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On turbulent kinetic energy production and dissipation in dilute polymer solutions

On turbulent kinetic energy production and dissipation in dilute polymer solutions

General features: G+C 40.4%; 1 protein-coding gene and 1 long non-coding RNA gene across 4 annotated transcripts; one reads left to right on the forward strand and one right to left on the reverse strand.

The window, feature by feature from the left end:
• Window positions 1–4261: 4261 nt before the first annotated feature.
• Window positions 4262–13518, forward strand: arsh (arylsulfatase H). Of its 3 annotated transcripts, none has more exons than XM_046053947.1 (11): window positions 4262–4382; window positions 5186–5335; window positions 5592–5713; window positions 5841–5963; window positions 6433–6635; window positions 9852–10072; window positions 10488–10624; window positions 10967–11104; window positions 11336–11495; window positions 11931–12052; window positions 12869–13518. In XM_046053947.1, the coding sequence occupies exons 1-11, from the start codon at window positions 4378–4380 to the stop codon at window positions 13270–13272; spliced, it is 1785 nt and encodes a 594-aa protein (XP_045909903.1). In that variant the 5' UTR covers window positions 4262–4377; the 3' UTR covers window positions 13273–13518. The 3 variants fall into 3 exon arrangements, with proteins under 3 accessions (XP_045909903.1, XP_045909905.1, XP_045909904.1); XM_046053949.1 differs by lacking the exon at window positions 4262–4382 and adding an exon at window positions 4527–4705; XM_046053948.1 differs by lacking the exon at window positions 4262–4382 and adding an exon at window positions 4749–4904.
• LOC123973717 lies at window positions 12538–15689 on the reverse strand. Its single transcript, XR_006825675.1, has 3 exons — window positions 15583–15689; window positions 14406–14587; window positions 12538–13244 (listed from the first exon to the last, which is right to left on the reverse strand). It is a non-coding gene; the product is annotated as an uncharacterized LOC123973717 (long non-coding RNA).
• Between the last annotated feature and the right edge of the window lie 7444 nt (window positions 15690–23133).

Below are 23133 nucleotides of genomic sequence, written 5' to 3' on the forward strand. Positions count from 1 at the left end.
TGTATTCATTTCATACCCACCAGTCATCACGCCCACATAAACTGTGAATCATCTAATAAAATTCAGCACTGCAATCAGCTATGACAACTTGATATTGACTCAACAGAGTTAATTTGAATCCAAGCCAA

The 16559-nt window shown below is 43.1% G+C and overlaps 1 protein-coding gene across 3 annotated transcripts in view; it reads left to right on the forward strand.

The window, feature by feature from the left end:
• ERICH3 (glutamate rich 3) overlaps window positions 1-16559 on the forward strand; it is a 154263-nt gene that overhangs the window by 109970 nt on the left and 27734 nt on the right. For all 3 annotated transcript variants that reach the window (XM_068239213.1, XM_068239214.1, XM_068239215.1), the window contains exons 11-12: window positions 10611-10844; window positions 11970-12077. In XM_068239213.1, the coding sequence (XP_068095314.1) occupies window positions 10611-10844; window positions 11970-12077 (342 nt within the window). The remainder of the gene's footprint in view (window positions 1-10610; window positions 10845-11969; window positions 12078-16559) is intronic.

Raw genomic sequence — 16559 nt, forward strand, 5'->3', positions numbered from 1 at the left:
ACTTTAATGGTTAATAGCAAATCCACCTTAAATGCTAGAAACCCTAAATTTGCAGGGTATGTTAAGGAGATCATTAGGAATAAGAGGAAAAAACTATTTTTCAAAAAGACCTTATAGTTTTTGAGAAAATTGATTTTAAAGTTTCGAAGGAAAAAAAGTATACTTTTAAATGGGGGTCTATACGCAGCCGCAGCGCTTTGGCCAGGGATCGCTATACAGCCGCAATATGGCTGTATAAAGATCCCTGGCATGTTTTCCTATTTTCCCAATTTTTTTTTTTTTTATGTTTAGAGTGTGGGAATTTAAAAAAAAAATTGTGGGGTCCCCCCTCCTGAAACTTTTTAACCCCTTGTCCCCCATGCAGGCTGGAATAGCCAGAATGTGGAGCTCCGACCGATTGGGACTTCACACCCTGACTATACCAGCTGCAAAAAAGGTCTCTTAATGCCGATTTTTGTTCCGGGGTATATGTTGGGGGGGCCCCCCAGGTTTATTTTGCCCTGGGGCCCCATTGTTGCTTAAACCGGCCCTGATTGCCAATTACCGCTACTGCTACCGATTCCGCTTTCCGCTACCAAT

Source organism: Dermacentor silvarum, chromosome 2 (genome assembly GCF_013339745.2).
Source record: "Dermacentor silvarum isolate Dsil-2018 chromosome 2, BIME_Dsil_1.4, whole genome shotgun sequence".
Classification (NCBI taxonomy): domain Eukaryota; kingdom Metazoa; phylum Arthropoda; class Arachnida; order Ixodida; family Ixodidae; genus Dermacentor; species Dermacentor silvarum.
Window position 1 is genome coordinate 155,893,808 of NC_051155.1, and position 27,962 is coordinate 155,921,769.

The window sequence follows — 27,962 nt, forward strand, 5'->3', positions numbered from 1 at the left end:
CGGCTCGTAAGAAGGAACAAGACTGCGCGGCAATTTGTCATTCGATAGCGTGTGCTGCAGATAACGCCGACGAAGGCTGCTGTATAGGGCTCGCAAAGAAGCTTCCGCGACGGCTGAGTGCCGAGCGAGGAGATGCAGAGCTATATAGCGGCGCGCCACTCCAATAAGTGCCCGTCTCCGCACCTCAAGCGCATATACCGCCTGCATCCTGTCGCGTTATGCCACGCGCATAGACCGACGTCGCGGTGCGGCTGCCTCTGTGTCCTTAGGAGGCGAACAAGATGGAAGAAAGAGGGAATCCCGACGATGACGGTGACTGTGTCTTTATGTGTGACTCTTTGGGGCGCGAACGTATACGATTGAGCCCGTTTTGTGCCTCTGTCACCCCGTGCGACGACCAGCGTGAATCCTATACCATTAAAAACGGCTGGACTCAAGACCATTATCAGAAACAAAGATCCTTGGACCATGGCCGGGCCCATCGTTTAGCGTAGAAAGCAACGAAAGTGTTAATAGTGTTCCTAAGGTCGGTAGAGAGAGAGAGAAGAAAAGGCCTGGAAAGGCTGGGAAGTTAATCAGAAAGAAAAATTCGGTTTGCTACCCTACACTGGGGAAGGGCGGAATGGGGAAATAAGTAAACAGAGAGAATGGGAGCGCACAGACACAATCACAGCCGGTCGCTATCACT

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  Conference on Turbulence and Interactions TI2006, May 29 - June 2, 2006, Porquerolles, France  Onturbulentkineticenergyproductionindilutepolymersolutionflows A. Liberzon † , ∗ , M. Guala † , B. L ¨uthi ‡ , W. Kinzelbach † , A. Tsinober  § † Institute of Environmental Engineering, ETH Zurich, CH-8093 Zurich, Switzerland ‡ Risø National Laboratory, Roskilde, Denmark  § Department of Fluid Mechanics and Heat Transfer, Tel Aviv University, Israel ∗ Email:  ABSTRACT  We present an experimental study, by means of three-dimensional particle tracking velocimetry (3D-PTV),on the interaction of turbulent flow with dilute polymers in a bulk of a turbulent flow with weak mean shear.We focus on the aspects related to the turbulent kinetic energy (TKE) production,  − u i u  j  S  ij  , such asanisotropy of Reynolds stresses, an alignment between velocity  u  and mean rate-of-strain  S  ij . We comparethe water flow to the dilute polymer solution flow, agitated by the frictional forcing of smooth rotating disks.The comparison of the weak mean flow, fluctuating and small-scale turbulent quantities from the water and dilute polymer solution experiments enables a critical examination of the influence of polymers on the TKE  production and the related turbulent properties. I NTRODUCTION Drag reduction, discovered in the mid-40’s byToms [10], is the most extensively known effectof the dilute polymers on turbulent flows. For ex-ample, the bibliography of Nadolink and Haigh[7] lists thousands of entries. The main aspectsof the phenomenon were reviewed in [3,6], andmore recent studies are listed in [8,9], amongmany others. The phenomenon of drag reduc-tion is observed on the large scales, yet there isa consensus that dilute polymers act mainly onthe small scales. It has been shown, for exam-ple, by Cadot et al. [1] and also in our study[4], that turbulent flows are altered even if nodrag reduction occurs. We devote our experimen-tal study to the interaction of weak mean shearflow with dilute polymers in a turbulent bulk,far from the walls. Our focus is on the aspectsof the turbulent kinetic energy (TKE) produc-tion,  P   =  − u i u  j  S  ij  (where  u i  is the fluctu-ating velocity,   u i u  j   is the Reynolds stresses,and  S  ij  is the mean rate-of-strain tensor), suchas anisotropy of Reynolds stresses, the orienta-tion of the velocity vector field in respect to  S  ij ,and others. A three-dimensional particle track-ing velocimetry (3D-PTV) system [5,4] was ap-plied. In this method flow tracers are followed ina Lagrangian manner and the fields of velocityand velocity derivatives are measured along theparticle trajectories. Properties of the weak meanflow, of fluctuating velocity, and the small-scalequantities such as vorticity, strain and their pro-duction terms, were obtained by interpolation of Lagrangian data onto an Eulerian grid. E XPERIMENTAL SETUP A detailed description of the 3D-PTV techniquecan be found in L¨uthi et al. (2005) and the facilityis shown in details in Liberzon et al. (2005). Theexperiment was performed in a glass tank, 120  1 2  0   m m     1   2   0  m  m   1 4  0  m m d ia.  4 0  m m  L ig h t f ro m  2 0 W C WA r- Io n  lase r S te reos co p i c  v ie w f ro m  fo u r CC D  ca me ras O bse r va t io n  vo l u meo f  1 0  x  1 0  x  1 0  m m Fig. 1. Schematic view of the experiment, includingthe forcing scheme. ×  120  ×  140 mm 3 , in water and in 20 wppm di-lute solution of poly(ethylene oxide) (POLYOXWSR 301, Dow Inc.). Turbulent flow was main-tained by eight counter-rotating disks of 40 mmin diameter, as it is shown in figure 1. The servo-motor, operated in a feedback-loop, turned thedisks with a constant angular speed of 300 rpm,such to produce in the tank a three-dimensionalweak mean turbulent flow. Weak mean flowmeans that the mean flow quantities were muchweaker than their turbulent counterparts. An ob-servational volume was approximately 10  ×  10 ×  10 mm 3 , in which about 1000 flow tracers(30  µ m neutrally buoyant polystyrene particles)were tracked in each frame. The observationalvolume was illuminated by an expanded laserbeam from a 20 Watt Ar-Ion laser, and diffractedlight was sampled simultaneously by four CCDcameras (progressive scan, monochrome, 640  × 480 pixels, 8 bit per pixel) at a rate of 60 Hz, fora total time of 100 seconds per experiment. R ESULTS AND DISCUSSION Drag reduction effect in wall-bounded flows wassometimes found to be associated with a signif-icant decrease of the Reynolds stresses, withouta substantial reduction of the r.m.s values of the velocity fluctuations [11]. In the other cases 0.5 1 1.5 2 x 10 −4 0 0.5 1 1.5 2 a b 2.5 x 10 4 u 2 ,[ m 2 /s 2 ]    P   D   F  −1 0 1 2 3 4 x 10 − 5 0 5 10 15 x 10 4 P  Fig. 2. PDFs of turbulent kinetic energy (left), and tur-bulent kinetic energy production,  − u i u  j  S  ij  (right),for water (solid lines) and dilute polymer solution(dashed lines) flows . −0.1 0 0.1 0.2 0.3 0.4 0.5 0 1 2 3 4 5 P  /  u  2 1 2/2 S     Fig. 3. PDF of the non-dimensional turbulent kineticenergy production,  P   =  − u i u  j  S  ij , normalized bythe mean turbulent kinetic energy   u 2   and the meanrate-of-strain   S  2  1 / 2 , for water (solid line) and poly-mers (dashed line). of drag reduced flows, the turbulent kinetic en-ergy production was measured and found to bestrongly reduced, similar to the viscous dissipa-tion, e.g., Ref. [12]. In our experiment, far fromthe walls, the turbulent kinetic energy  u 2 de-creased, as well as its production,  − u i u  j  S  ij  ,as it is presented by means of the probabilitydensity functions (PDF) in figure 2. Figure 3 de-picts the production of turbulent kinetic energy,normalized by the turbulent kinetic energy   u 2  and root-mean-square of the mean rate-of-strain,  S  2  1 / 2 , in order to compare the different flowcases by using an invariant (and more objec-tive) quantities. Another closely related invariant  −0.1 0 0.1 0.2 0.3 0.4012345 cos(  u i u j  , S  ij ) 〉− 〈 Fig. 4. PDF of the cosine of the angle betweenthe Reynolds stress tensor  − u i u  j   and the meanrate-of-strain tensor,  S  ij , for water (solid line) andpolymers (dashed line). quantity is an alignment between the Reynoldsstress tensor  − u i u  j   and the mean rate-of-straintensor,  S  ij . This alignment could be representedby cosine of the angle between two tensors (wecalculate the dot product of the two tensors,normalized to their r.m.s values), as it is shownin figure 4. It is noteworthy that this quantityis independent of the strength of the Reynoldsstresses and of the mean rate-of-strain.It is of special interest to analyze the phenom-ena in the invariant frame of reference, e.g., theeigenframe of the mean rate-of-strain tensor. Wefollow the idea of Gurka et al. [2], in whichthe most significant eigen-contribution was ob-served (both experimentally and numerically)to be associated with the compressing eigen-value of the mean rate-of-strain tensor,  Λ S  3  ( λ S  3 ).It means, that if the production is decomposedinto the three eigen-contributions:  − u i u  j  S  ij  = − u 2 Λ S  1  cos 2 ( u ,λ S  1 )  −  u 2 Λ S  2  cos 2 ( u ,λ S  2 )  − u 2 Λ S  3  cos 2 ( u ,λ S  3 )  , then the only significantpositive values are added by the third termon the right hand side, because by definition, Λ S  1  >  Λ S  2  >  Λ S  3 , thus  Λ S  1  >  0 , Λ S  3  <  0 . Wedemonstrate here that the effect of dilute poly-mers is mainly on the third,  compressing , eigen-contribution (see figure 5), which ,in somesense, contradicts the wisdom of ”production by −0.4 −0.2 0 0.2 0.4 0.6 0.8 0 1 2 3 4 5 6 u 2  S k  cos( u  S k ) /  u  2 1 2/2 S  3 2 1    Λ λ Fig. 5. PDFs of the three contributive terms P  i  =  − u 2 Λ S k  cos 2 ( u ,λ S k )   to the turbulent kineticenergy production,  k  = 1 , 2 , 3 , for water (solid lines)and polymers (dashed lines). All terms are normal-ized by the mean turbulent kinetic energy   u 2   andthe mean rate-of-strain   S  2  1 / 2 stretching  along the principal strain axis”.We observe also that the fluctuating flow field isoriented differently in respect to the eigenframeof the mean rate-of-strain in figure 6. The PDFsin this figure are of the angle between the ve-locity vector  u  and the eigenvectors  Λ S k . This isan invariant quantity that demonstrates an effectof dilute polymers on the field of turbulent ve-locity, irrespective to the magnitudes of velocityvectors or of the eigenvalues of   S  ij . C ONCLUDING REMARKS We applied three-dimensional particle trackingvelocimetry (3D-PTV) method in order to obtainthe direct comparison of the turbulent kinetic en-ergy and its production in a weak mean turbulentflows of water and dilute polymer solution. Weobserved concomitant changes of the productionof turbulent kinetic energy in a turbulent bulk of dilute polymer solution and demonstratedthe modified statistics of the different invariantquantities.  0 0.2 0.4 0.6 0.8 10.511.5 〈 cos( u , λ S  1  ) 〉 〈 cos( u , λ S  2  ) 〉 0 0.2 0.4 0.6 0.8 10.511.50 0.2 0.4 0.6 0.8 10.511.5 〈 cos( u , λ S  3  ) 〉 Fig. 6. PDF of the cosine of the angle between thefluctuating velocity vectors,  u , and the eigenframe of the mean rate-of-strain tensor,  λ S k Our results were obtained in the flow at therather small Reynolds number. Our belief is that,at least qualitatively, the observed effects shouldappear in the larger Reynolds number flows. A CKNOWLEDGEMENTS This research is supported by ETH research fund,under TH-18/02-4. BIBLIOGRAPHY [1] O. Cadot, D. Bonn, and S. Douady. Turbulentdrag reduction in a closed flow system:Boundary layer versus bulk effects.  Phys. Fluids ,10:426–436, 1998.[2] R. Gurka, G. Hetsroni, A. Liberzon, N. Nikitin,and A. Tsinober. On turbulent energy productionin wall bounded flows.  Phys. Fluids , 16(7):2704,2003.[3] A. Gyr and H.-W. Bewersdorff.  Drag Reduction of Turbulent Flows by Additives .Fluid Mechanics and its Applications. Kluwer,Netherlands, 1995.[4] A. Liberzon, M. Guala, B. L¨uthi, W. Kinzelbach,and A. Tsinober. Turbulence in dilute polymersolutions.  Phys. Fluids , 17:031707, 2005.[5] B. L¨uthi, A. Tsinober, and W. Kinzelbach.Lagrangian measurement of vorticity dynamicsin turbulent flow.  J. Fluid Mech. , 528:87–118,2005.[6] W.D. McComb.  The Physics of Fluid Turbulence . Clarendon PRess, Oxford, 1990.[7] R.H.NadolinkandW.W.Haigh. Bibliographyonskin friction reduction with polymers and otherboundary-layer additives.  ASME Appl. Mech. Rev. , 48:351, 1995.[8] P. K. Ptasinski, F. T. M. Nieuwstadt, B. H. A. A.Van den Brule, and M. A. Hulsen. Experimentsin turbulent pipe flow with polymer additives atmaximum drag reduction.  Flow, Turbulence and Combustion , 66:159182, 2001.[9] K.R. Sreenivasan and C.M. White. The onsetof drag reduction by dilute polymer additives,and the maximum drag reduction asymptote.  J.Fluid Mech. , 409:149–164, 2000.[10] B.A. Toms. Some observation on the flow of linear polymer solutions through straight tubes atlarge Reynolds numbers. In J.M. Burgers, editor, Proc. 1st Intl. Congr. on Rheology , volume Vol.II, pages 135–141. North-Holland, 1949.[11] A. Tsinober. Turbulent drag reduction versusstructure of turbulence. In A. Gyr, editor, Structure of Turbulence and Drag Reduction ,pages 313–334. Springer, 1990.[12] M. D. Warholic, M. S. Gavin, and T. J. Hanratty.The influence of a drag-reducing surfactant on aturbulent velocity field.  J. Fluid Mech. , 388:1–20, 1999.